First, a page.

Doing what is needed to achieve the plan vs doing what is rightPosted: September 19, 2014
Ever so slowly, probably without really noticing, a lot of startups will find themselves in a situation where the team is blindly executing to achieve whatever numbers are in the plan / budget they agreed on with their board. This usually comes out of fear of not wanting to disappoint the board or to avoid tough, more fundamental discussions. This is mostly the board’s fault, for not encouraging open and frank discussions; it is a vicious cycle that always ends in tears.
Whereas as I have nothing against companies achieving their plans / budget, I have also noted over the years that static plans / budgets, usually over 6 months old, aren’t particular good guidebooks to building and growing a company. I know this is from the church of the bleeding obvious but I see it all the time.
So these are some of the things that can happen if you execute purely to achieve your plan vs doing what is right:
- You have a bad activation and retention rate. You should be stepping back and fixing product. But you are so desperate to reach your sign-up targets that you just fire off lots of growth measures. You wasted ammo and trust me your numbers will come right down again once the hot air is out of the system. But, you may just make those quarterly sign-up goals in time for the board meeting.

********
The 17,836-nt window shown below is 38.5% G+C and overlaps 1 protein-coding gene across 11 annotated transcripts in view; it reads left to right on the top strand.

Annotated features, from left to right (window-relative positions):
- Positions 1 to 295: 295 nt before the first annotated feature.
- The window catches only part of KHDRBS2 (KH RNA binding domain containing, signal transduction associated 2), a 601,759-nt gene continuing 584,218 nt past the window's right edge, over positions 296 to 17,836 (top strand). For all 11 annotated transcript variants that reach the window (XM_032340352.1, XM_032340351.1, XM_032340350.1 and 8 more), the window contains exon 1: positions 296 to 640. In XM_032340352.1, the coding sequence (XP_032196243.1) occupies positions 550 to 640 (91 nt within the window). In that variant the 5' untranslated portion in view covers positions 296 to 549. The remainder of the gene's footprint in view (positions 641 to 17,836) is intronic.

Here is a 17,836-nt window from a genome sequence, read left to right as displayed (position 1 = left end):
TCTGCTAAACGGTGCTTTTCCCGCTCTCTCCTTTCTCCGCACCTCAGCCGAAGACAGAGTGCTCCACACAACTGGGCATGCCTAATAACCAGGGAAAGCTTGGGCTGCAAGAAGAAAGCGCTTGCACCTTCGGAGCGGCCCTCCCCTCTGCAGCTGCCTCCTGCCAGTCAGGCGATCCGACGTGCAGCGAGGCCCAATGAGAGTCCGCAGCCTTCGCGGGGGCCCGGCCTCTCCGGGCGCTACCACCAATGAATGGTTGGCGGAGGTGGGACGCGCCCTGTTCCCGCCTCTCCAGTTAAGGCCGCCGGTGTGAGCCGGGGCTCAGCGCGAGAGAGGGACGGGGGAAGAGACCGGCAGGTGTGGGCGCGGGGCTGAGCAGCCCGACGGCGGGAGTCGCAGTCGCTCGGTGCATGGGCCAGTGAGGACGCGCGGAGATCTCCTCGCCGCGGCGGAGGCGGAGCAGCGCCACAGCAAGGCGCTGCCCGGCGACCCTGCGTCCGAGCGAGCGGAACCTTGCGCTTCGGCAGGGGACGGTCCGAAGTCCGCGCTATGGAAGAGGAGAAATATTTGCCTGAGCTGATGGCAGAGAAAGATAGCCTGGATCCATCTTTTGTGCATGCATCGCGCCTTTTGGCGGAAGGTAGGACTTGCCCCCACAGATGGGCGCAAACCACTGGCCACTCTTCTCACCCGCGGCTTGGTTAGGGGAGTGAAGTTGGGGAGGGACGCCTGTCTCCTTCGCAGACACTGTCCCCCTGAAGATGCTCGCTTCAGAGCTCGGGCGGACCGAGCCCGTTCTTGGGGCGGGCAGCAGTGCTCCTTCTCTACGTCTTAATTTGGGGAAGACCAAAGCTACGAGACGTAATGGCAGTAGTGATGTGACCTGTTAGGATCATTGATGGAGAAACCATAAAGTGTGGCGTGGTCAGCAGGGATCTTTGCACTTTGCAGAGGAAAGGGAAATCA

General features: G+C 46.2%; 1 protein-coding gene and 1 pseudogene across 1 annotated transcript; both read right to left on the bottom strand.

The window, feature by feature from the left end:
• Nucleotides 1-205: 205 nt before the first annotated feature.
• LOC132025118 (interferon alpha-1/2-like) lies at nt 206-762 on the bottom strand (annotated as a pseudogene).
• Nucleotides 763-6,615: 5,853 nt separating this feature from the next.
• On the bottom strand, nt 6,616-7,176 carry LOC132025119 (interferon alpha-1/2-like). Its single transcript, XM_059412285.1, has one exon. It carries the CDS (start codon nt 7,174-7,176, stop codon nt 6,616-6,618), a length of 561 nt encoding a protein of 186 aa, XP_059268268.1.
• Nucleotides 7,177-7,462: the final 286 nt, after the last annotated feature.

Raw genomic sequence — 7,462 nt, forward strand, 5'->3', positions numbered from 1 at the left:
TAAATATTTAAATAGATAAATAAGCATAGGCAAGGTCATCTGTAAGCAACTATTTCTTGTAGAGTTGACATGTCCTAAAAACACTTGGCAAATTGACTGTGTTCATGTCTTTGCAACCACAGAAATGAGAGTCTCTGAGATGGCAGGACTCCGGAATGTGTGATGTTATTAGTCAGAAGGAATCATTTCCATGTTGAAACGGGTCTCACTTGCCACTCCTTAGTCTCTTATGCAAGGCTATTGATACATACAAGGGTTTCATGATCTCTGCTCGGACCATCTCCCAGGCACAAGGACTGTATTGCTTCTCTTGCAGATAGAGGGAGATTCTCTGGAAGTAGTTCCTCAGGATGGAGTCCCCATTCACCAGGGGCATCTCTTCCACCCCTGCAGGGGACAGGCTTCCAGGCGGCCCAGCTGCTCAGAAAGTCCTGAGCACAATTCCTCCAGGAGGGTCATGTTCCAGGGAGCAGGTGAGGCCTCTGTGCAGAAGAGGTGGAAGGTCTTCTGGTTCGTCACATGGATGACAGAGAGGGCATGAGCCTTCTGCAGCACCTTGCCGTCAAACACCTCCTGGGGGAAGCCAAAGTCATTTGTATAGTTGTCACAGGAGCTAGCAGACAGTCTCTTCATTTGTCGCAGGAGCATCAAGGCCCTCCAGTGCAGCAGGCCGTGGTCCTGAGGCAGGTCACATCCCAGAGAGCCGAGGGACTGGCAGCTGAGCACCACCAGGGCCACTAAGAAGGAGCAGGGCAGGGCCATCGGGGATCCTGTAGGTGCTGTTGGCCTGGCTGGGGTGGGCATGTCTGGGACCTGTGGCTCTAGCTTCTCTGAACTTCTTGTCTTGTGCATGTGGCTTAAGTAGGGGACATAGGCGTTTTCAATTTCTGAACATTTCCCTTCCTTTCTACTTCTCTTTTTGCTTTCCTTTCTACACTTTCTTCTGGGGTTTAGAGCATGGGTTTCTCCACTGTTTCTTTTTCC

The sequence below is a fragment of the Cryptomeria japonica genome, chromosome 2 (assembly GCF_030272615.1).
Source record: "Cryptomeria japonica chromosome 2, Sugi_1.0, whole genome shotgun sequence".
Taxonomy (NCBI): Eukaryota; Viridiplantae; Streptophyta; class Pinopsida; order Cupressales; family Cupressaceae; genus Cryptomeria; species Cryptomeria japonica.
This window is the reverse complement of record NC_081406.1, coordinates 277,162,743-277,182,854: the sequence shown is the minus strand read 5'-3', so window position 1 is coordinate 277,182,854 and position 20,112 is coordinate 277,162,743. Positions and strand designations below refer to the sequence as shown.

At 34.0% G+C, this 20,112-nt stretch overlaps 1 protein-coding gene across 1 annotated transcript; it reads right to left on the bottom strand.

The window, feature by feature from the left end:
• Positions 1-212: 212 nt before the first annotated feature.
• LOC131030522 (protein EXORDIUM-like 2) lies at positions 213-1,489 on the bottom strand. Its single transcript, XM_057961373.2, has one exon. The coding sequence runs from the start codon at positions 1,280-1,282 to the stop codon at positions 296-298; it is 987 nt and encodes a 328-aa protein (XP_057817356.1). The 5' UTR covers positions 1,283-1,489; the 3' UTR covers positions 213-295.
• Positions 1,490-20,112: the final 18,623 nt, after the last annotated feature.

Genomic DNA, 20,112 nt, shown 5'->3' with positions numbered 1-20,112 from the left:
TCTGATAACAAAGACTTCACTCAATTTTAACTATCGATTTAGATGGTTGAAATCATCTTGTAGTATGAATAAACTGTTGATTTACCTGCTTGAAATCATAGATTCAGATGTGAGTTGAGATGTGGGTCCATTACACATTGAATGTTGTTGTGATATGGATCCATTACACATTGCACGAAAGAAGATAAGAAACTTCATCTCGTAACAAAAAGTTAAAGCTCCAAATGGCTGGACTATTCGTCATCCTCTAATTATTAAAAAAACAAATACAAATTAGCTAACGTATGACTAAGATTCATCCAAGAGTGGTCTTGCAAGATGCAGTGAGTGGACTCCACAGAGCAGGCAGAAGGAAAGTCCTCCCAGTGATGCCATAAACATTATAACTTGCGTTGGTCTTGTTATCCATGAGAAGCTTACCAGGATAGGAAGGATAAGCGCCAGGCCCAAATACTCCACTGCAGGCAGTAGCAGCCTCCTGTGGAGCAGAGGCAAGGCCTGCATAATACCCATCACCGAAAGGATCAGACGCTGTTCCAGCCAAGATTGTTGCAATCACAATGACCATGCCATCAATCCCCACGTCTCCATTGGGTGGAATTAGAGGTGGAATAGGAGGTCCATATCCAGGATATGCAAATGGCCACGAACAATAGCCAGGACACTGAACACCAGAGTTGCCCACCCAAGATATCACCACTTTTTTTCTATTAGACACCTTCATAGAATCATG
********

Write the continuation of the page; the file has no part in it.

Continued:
- You just aren’t ready yet for that outside expensive VP of sales. You have some work to do in terms of making your product more attractive and sell-able to enterprises. But you promised your board you would hire this VP of sales this quarter, so you go and do just that. That person joins and is bound to totally fail at their job; frustration all around. They would have done a great job just 2 quarters later.
- You could grow your market place / network much quicker if you radically reduced your pricing. You will profit from this substantially in the long run. However that would reduce your revenues by 50% and you would be a long way away from that “$5m run-rate” you wanted to achieve next quarter. So you keep your pricing and have given up long-term category leadership for near term (meaningless) financial rewards.
All of this piles up really quickly. The hole you are digging gets deeper and deeper and before you know it the only way out is a major re-set of everything (also the board – entrepreneur relationship); we all may not recover once we start spinning like that.
So one of the things I learned is that right from the get-go in our VC – entrepreneurship we need to have the understanding that we are going to always do ‘the right thing’ to achieve our long-term goals. We are always going to be open, always willing to step back and re-think everything if it must be.
I know this view can be overly romantic. Sometimes (esp. around fundraising) you just have to do some ‘lord dark’ moves. But I don’t like it and I don’t think it’s good and I think we should be trying really hard to do what is right, not what is in the plan.